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Dietary antioxidants as a source of hydrogen peroxide

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Dietary antioxidants as a source of hydrogen peroxide ( dietary-antioxidants-as-source-hydrogen-peroxide )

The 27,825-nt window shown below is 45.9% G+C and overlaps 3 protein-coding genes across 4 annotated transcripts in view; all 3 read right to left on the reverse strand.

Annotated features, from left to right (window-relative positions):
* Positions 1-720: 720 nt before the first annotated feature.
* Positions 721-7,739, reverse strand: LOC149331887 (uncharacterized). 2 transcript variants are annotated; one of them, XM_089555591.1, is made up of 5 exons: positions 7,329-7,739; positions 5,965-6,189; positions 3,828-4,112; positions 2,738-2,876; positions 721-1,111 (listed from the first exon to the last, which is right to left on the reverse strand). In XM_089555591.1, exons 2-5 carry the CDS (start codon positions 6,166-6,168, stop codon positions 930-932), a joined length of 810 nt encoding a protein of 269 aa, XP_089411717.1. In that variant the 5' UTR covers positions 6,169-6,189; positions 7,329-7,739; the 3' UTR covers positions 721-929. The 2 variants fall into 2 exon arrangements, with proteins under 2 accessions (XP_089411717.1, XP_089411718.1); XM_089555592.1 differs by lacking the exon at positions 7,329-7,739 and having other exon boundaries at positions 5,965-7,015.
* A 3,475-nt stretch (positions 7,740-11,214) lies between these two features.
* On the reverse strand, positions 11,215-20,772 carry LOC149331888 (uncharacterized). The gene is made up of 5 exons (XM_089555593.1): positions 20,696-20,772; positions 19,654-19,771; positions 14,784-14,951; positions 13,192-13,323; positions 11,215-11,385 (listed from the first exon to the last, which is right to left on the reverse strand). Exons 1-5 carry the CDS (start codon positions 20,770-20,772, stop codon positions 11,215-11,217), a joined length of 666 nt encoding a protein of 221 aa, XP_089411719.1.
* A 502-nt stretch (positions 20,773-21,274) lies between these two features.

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M. Grzesik et al. Food Chemistry 278 (2019) 692–699 Glycitein, CID: 5317750 Hesperetin, CID: 72281 Hesperidin, CID: 10621 Hydrocinnamic acid (3-Phenylpropionic acid), CID: 107 D-Isoascorbic acid, CID: 54675810 Mangiferin, CID: 5281647 Melatonin, CID: 896 Metformin hydrochloride, CID: 14219 L-methionine, CID: 6137 Morin, CID: 5281670 Naringenin, CID: 932 Naringin, CID: 442428 Oxaloacetic acid, CID: 970 D-pantothenic acid hemicalcium, CID: 11306073 Propyl gallate, CID: 4947 Pyrogallol, CID: 1057 Pyruvic acid, CID: 1060 Quercetin, CID: 5280343 trans-Resveratrol, CID: 445154 Rutin, CID: 5280805 Sinapic acid, CID: 637775 Sodium ascorbate, CID: 23667548 Sodium succinate, CID: 9020 Trolox, CID: 40634 Vanillic acid, CID: 8468 1. Introduction From a chemical point of view, an antioxidant can be defined as a substance which, when present at a low concentration with respect to that of an oxidizable substrate, prevents or significantly delays oxida- tion of this substrate (Halliwell, 1990). Although in biological systems several other mechanisms of action of antioxidants can be dis- tinguished, including inhibition of oxidant-producing enzymes and chelation of metal ions catalyzing oxidation reactions, the main way of an antioxidant action is its sacrificial oxidation instead of the substrate. Such a reaction generates an oxidized form of the antioxidant com- pound and other reaction product(s). Under aerobic conditions, anti- oxidants are subject to oxidation by oxygen or reactive oxygen species (ROS), and this reaction may protect other substrates from oxidation. Other products of the reaction of antioxidant oxidation are reduced forms of oxygen: superoxide radical anion (O2%− ) in the case of one- electron oxidation or hydrogen peroxide (H2O2) in the case of two- electron oxidation. Eventually, dismutation of superoxide produces H2O2 so this product of oxygen reduction can be expected to accumu- late as a result of oxidation of antioxidant compounds. Generation of H2O2 due to oxidation of phenolic compounds, in- cluding gallic acid (Wee, Long, Whiteman, & Halliwell, 2003), (−)-epigallocatechin (EGC), (−)-epigallocatechin gallate (EGCG), (+)-catechin (C), and quercetin (Q) (Long, Clement, & Halliwell, 2000; Halliwell, Clement, Ramalingam, & Long, 2000), hydroxytyrosol, del- phinidin and rosmarinic acid (Long, Hoi, & Halliwell, 2010), ascorbic acid (Wee et al., 2003) as well as thiol compounds (cysteine, glu- tathione, N-acetylcysteine, gamma-glutamylcysteine, cysteinylglycine, cysteamine, homocysteine) in commonly used cell culture media, especially Dulbecco's Modified Eagle's Medium (DMEM), Roswell Park Memorial Institute (RPMI) 1640 Medium and Eagle’s Minimal Essential Medium (MEM) (Hua Long & Halliwell, 2001) has been documented. Green and black tea, coffee and red wine, beverages rich in catechins, also produce H2O2 when added to cell culture media (Chai, Long, & Halliwell, 2003; Akagawa, Shigemitsu, & Suyama, 2003; Long, Lan, Hsuan, & Halliwell, 1999). Tea and coffee but not cocoa were shown to generate H2O2 to achieve levels of over 100μM. Milk decreased net H2O2 production by beverages and showed some ability to remove H2O2 itself (Long et al., 1999). The production of H2O2 in these fluids was in good agreement with the content of phenolic compounds, suggesting that polyphenols are responsible for the generation of H2O2 in beverages (Akagawa et al., 2003). Generation of H2O2 in vivo due to oxidation of antioxidant com- pounds has also been demonstrated. Holding green tea solution in the mouth or chewing green tea produces micromolar concentrations of H2O2 in the mouth (Lambert, Kwon, Hong, & Yang, 2007). Higher levels of H2O2 were found in urine of coffee drinkers and attributed to ex- cretion of hydroxyhydroquinone from coffee and its oxidation in urine, resulting in H2O2 production (Hiramoto, Kida, & Kikugawa, 2002; Halliwell, Long, Yee, Lim, & Kelly, 2004). The H2O2 generated by au- toxidation of antioxidants may not only introduce artefacts in cell culture experiments (Halliwell et al., 2000), but also contribute to bactericidal action and to paradoxical genotoxic and mutagenic activ- ities of these substances, generally assumed to have beneficial effects on human health (Lluís et al., 2011; Gomes et al., 2018). In spite of literature reports, the generation of H2O2 in culture media is still an underappreciated problem in model studies of biolo- gical effects of food components and antioxidants. In many cases it is unclear if the effects observed in vitro, contributed by H2O2 generated by antioxidant autoxidation, are relevant to in vivo conditions where this autoxidation is absent or strongly attenuated. Moreover, data on autoxidation and H2O2 production are available only for a limited number of antioxidants and data on a broader spectrum of antioxidants are lacking. Similarly, our knowledge of the H2O2 in food, beverages and our body due to autoxidation of food components is still limited. The aim of this study was to compare the propensity of over 50 of commonly used antioxidants, especially of natural origin (present in food and beverages) for autoxidation and generation of H2O2, and to get an insight into the mechanism of this effect. 2. Materials and methods 2.1. Materials BDTM DifcoTM Yeast Nitrogen Base and BactoTM Peptone were pur- chased from Becton Dickinson Poland (Warsaw), D-(+)-glucose and Xylenol Orange were obtained from Polish Chemical Reagents (POCh, Gliwice, Poland), perchloric acid (HClO4) was purchased from Chempur (Piekary Śląskie, Poland), phosphate-buffered saline (PBS) and di- methyl sulfoxide (DMSO) were obtained from Lab Empire (Rzeszów, 693